Yet after all the tears are shed, the repeal of capital punishment is still a political question. Can the politics of this question change? The answer is plainly yes.
It’s hard to imagine now, but in 1966, more Americans opposed the death penalty than supported it — by 47 percent to 42 percent. But the crime wave that began in the late 1960s and the sense that the criminal justice system was untrustworthy sent support for capital punishment soaring. By 1994, 80 percent of Americans said they favored the death penalty, and only 16 percent were opposed.
Since then, the numbers have softened slightly. Over the past decade, the proportion of Americans declaring themselves against capital punishment has hovered around 25 to 32 percent. The mild resurgence of opposition — caused by a decline in violent crime and by investigations raising doubts about the guilt of some death-row prisoners — has opened up political space for action.
Liberals are not going to lead this fight. Too many Democratic politicians remember how the death penalty was used in campaigns during the 1980s and ’90s, notably by George H.W. Bush against Michael Dukakis in 1988. They’re still petrified of looking “soft” on crime.
Moreover, winning this battle will require converting Americans who are not liberals. The good news is that many are open to persuasion. Gallup polling shows that support for capital punishment drops sharply when respondents are offered the alternative of “life imprisonment, with absolutely no possibility of parole.” When Gallup presented this option in its 2010 survey, only 49 percent chose the death penalty; 46 percent preferred life without parole.
And a survey last year for the Death Penalty Information Center by Lake Research Partners showed that if a variety of alternatives were offered (including life without parole plus restitution to victims’ families), respondents’ hard support for the death penalty was driven down to 33 percent.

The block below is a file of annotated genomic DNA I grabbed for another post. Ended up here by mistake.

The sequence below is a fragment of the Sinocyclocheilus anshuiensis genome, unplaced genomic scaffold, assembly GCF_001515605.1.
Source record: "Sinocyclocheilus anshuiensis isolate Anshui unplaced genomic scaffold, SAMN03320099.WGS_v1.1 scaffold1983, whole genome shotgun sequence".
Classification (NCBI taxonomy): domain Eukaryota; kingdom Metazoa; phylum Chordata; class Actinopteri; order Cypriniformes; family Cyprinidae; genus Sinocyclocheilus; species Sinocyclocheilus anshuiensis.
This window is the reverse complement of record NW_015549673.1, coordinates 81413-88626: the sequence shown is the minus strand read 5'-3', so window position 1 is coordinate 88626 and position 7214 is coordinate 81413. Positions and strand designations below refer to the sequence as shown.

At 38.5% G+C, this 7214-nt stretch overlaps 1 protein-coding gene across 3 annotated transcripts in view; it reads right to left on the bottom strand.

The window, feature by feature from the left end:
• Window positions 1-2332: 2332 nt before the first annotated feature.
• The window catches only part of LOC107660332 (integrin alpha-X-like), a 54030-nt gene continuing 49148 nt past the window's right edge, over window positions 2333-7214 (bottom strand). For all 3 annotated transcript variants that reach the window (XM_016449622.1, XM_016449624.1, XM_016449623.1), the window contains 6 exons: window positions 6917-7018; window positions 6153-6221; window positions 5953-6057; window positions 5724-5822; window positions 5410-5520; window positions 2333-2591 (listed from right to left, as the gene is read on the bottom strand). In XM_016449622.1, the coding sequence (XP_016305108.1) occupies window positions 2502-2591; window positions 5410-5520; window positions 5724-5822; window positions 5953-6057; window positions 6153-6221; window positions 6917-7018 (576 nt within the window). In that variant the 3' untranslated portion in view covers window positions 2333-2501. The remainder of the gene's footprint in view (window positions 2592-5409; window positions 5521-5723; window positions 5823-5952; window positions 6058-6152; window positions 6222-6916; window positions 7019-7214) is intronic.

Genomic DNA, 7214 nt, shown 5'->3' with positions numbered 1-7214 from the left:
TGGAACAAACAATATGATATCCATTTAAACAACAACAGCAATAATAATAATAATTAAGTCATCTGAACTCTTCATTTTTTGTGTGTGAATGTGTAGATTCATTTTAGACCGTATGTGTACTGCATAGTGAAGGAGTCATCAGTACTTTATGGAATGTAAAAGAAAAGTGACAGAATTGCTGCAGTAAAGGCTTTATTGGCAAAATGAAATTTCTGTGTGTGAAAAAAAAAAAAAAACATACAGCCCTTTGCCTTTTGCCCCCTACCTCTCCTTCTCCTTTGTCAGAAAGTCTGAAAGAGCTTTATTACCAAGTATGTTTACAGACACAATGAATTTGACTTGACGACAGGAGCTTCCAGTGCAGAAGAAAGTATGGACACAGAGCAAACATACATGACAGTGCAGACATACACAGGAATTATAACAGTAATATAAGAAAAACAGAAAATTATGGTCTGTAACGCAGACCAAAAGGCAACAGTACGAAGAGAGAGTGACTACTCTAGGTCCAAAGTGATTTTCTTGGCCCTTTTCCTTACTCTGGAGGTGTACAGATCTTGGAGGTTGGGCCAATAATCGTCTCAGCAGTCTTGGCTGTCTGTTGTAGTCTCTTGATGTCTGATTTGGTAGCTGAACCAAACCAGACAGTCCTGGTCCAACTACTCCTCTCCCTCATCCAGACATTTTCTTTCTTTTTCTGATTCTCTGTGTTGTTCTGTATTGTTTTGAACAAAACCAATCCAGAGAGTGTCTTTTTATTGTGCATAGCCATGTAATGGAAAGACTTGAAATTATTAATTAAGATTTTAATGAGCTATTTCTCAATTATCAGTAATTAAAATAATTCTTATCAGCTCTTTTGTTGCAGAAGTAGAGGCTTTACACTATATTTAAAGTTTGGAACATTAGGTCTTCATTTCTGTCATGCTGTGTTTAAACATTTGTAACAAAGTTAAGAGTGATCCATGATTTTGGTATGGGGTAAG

If a majority is open to persuasion, the best persuaders will be conservatives, particularly religious conservatives and abortion opponents, who have moral objections to the state-sanctioned taking of life or see the grave moral hazard involved in the risk of executing an innocent person.
Despite the cheering for executions at a recent GOP debate, there are still conservatives who are standing up against the death penalty. In Ohio this summer, state Rep. Terry Blair, a Republican and a staunch foe of abortion, declared flatly: “I don’t think we have any business in taking another person’s life, even for what we call a legal purpose or what we might refer to as a justified purpose.”
Last week, Don Heller, who wrote the 1978 ballot initiative that reinstated the death penalty in California, explained in the Los Angeles Daily News why he had changed his mind. “Life without parole protects public safety better than a death sentence,” he wrote. “It’s a lot cheaper, it keeps dangerous men and women locked up forever, and mistakes can be fixed.”
The most moving testimony against Troy Davis’s execution came from a group of former corrections officials who, as they wrote, “have had direct involvement in executions.”
“No one has the right to ask a public servant to take on a lifelong sentence of nagging doubt, and for some of us, shame and guilt,” they said. “Should our justice system be causing so much harm to so many people when there is an alternative?”
Political ideology has built a thick wall that blocks us from acknowledging that some of the choices we face are tragic. Perhaps we can make an exception in this case and have a quiet conversation about whether our death-penalty system really speaks for our best selves. And I thank those conservatives, right-to-lifers, libertarians and prison officials who, more than anyone else, might make such a dialogue possible.